Speaking out against Corporate Censorship

UPDATE #2: Paypal has redefined its position and restricts its newest policy update to specific books which contain graphic images portraying bestiality, rape, or incest and they will not take the blanket action of disabling the individual account and withholding funds. More on CNET and The Verge.

UPDATE: It seems as if Paypal is likely to reverse it’s position this week. At least we are all watching and hoping. More at TechCrunch.

Does anyone reading this remember when Amazon.com removed copies of “1984″ from their Kindle library and by extension from the “personal” Kindle library of anyone who had bought that particular copy of the classic novel by George Orwell? It was in July of 2009 and a New York Times blogger was quick to jump on the irony of the situation with a blog post entitled “Some eBooks are more equal than others“. Amazon explained, at the time, that the book was in violation of their terms of use and had been uploaded by a company who did not have the rights to upload the work at all. The irony of this situation is that the book in question is a frightening tale of control by the “Big Brother” in which our very thoughts are controlled and censored if we dare to have them.

I read the book some time ago and I can’t recall every detail, but I seem to remember snippets such as being watched while you sleep, eat, use sanitary facilities, and work. They use some complex form of body language monitoring to be able to tell when the person is having impure thoughts and are able to act immediately to “purge” those thoughts down the “memory hole”.

To say that Amazon’s actions were “Orwellian in nature” is quite the cliché but it fits. After a huge outcry, Amazon promised to never interfere with so-called private libraries in such a way again. At least, almost 2 decades after Orwell’s fictional story could have been true, the court of public opinion still carries much weight with the would-be “Big Brother” types.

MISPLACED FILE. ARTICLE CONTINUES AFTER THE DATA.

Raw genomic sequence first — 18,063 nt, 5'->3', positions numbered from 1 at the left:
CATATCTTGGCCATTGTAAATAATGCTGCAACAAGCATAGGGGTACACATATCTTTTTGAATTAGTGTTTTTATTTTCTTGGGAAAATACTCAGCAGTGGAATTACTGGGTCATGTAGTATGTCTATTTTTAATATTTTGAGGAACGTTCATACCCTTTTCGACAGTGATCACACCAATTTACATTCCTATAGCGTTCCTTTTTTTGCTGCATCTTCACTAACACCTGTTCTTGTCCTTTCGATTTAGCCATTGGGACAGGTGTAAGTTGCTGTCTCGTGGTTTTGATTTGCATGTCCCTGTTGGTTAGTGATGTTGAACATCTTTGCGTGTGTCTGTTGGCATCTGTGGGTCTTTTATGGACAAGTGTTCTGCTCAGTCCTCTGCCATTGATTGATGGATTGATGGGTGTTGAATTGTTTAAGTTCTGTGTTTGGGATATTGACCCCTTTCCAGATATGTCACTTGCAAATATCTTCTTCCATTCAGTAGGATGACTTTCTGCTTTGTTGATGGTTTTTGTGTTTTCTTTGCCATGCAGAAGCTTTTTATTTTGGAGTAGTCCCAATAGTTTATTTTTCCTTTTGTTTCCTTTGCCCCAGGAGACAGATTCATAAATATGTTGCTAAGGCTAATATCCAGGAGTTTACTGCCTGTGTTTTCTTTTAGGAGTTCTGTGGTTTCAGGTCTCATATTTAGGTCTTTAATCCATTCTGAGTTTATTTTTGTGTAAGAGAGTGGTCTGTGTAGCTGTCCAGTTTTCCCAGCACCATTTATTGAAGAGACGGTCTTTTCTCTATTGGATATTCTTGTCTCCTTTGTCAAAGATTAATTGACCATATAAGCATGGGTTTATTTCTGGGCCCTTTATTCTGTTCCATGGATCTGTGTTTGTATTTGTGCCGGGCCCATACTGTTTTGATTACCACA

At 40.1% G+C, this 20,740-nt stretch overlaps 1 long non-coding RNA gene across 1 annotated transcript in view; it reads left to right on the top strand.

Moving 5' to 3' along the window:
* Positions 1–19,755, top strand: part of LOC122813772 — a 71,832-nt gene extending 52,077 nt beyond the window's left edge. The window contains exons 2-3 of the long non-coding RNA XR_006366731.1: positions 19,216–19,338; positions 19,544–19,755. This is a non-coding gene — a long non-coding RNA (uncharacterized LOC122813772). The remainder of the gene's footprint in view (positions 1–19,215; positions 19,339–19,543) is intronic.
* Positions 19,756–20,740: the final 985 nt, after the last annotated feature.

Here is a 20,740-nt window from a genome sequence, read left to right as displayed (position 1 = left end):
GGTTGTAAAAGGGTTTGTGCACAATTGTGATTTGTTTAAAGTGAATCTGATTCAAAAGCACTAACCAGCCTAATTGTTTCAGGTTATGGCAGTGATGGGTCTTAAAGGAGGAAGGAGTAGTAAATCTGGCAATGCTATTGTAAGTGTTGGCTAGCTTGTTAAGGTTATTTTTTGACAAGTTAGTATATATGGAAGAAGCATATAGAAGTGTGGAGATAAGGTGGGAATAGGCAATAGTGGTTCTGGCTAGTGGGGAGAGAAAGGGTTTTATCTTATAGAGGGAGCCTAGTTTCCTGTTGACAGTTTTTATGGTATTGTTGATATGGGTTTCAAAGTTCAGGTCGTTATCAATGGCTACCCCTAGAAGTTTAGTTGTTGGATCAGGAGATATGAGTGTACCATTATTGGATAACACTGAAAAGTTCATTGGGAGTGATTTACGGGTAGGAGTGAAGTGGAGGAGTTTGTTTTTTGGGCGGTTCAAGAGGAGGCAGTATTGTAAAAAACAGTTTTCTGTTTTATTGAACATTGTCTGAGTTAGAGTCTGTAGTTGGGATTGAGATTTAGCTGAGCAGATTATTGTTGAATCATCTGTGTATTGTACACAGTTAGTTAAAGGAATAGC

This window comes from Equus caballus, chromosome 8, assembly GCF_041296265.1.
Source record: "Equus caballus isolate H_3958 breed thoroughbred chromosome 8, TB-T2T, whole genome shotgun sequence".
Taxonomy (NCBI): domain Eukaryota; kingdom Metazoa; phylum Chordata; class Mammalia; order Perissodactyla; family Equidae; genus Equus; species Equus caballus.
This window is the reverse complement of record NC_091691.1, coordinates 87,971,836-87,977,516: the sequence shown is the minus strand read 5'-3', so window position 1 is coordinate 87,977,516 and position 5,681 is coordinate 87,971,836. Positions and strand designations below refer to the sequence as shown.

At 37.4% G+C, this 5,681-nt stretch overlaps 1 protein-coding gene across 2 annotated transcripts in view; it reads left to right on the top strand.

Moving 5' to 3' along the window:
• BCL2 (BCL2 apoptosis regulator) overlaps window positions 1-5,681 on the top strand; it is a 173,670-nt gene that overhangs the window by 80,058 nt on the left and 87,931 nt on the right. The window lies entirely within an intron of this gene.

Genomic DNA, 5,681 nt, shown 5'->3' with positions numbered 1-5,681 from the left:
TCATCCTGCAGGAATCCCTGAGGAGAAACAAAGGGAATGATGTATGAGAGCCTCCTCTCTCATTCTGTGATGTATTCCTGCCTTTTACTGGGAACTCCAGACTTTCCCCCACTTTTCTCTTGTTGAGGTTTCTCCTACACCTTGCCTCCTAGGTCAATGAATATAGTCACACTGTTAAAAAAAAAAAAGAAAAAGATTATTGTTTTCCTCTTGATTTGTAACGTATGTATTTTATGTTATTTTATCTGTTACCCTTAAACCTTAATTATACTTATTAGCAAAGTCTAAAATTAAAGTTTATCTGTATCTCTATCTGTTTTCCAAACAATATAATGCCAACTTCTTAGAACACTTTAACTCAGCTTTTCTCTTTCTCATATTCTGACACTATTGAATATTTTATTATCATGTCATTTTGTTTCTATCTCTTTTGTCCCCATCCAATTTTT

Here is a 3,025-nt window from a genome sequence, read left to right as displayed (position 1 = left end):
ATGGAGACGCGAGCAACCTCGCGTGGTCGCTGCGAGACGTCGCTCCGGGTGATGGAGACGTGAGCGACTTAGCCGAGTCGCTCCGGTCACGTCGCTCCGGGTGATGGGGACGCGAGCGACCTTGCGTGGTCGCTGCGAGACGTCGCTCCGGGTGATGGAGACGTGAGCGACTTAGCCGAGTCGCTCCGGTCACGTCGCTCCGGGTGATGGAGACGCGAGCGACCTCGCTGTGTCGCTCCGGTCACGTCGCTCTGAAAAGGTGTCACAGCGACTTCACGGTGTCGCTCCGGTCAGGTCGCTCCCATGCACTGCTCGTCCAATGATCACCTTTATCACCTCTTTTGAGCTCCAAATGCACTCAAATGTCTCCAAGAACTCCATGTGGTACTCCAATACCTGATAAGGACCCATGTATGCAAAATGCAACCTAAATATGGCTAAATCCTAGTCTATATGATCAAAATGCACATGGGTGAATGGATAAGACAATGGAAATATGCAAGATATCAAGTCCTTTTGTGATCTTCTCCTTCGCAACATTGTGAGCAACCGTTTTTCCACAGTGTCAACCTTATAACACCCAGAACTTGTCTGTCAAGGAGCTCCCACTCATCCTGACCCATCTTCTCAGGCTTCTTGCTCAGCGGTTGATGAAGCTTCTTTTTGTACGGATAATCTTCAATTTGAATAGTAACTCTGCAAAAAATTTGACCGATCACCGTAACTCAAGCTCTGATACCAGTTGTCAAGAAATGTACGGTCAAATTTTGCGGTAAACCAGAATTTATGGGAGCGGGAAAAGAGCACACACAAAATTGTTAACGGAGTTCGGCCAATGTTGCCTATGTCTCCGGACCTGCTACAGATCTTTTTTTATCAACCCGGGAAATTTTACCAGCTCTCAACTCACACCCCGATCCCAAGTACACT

Fast forward almost 3 years, and big corporations are at it again. This time, a completely non-related company is again telling us what to read and write and buy. Paypal.com has changed their policy and terms to prohibit the sale of erotica using the facilities provided by them. In other words, if you write erotica, you cannot accept payment through Paypal.com anymore. And if you read erotica and have been in the habit of buying from websites who employ a Paypal.com checkout system, you will have to start getting your fiction elsewhere.

This is the world we now live in – one in which anybody can tell us what is moral what we ought to be doing. And while I am not a huge fan of erotica, I recognize that some people write it really well. Free-eBooks.net does not currently host an erotica section, but we do have a Horror-Gothic section. And if the complaints about erotica are about it being morally inferior, when are they going to extend that judgement call on violent homicidal works such as “Diary of a Serial Killer“?

I don’t know about anyone else, but I think my morals are my own business; and certainly not the business of a corporation such as Paypal.com. While I applaud the effort in attempting to “clean up” society, this move goes well beyond acceptable. This kind of activity must be stopped.

Interested in making your voice heard? There are a number of petitions around the web that can be signed including change.org and The Petition Site.

  • Wggooch

    What I read, who I like and dislike, religions I agree with and those that I detest are all my business, government should butt out.

  • Kimbers25

    Creating a policy that prohibits the sale of a particular item by a privately owned company is not censorship. They are not saying that a customer cannot purchase erotica they just cannot do it using their paypal account. There a many other forms of payment. They are not saying if you have ever purchased erotica you are banned from using a paypal account for other purchases. They have a perfect right to restrict what they will or will not authorize their product to be used for. PayPal is not a corporate media outlet intervening to prohibit the publication of anything … Before you begin this conversation you must first understand what censorship is and then understand what corporate censorship is.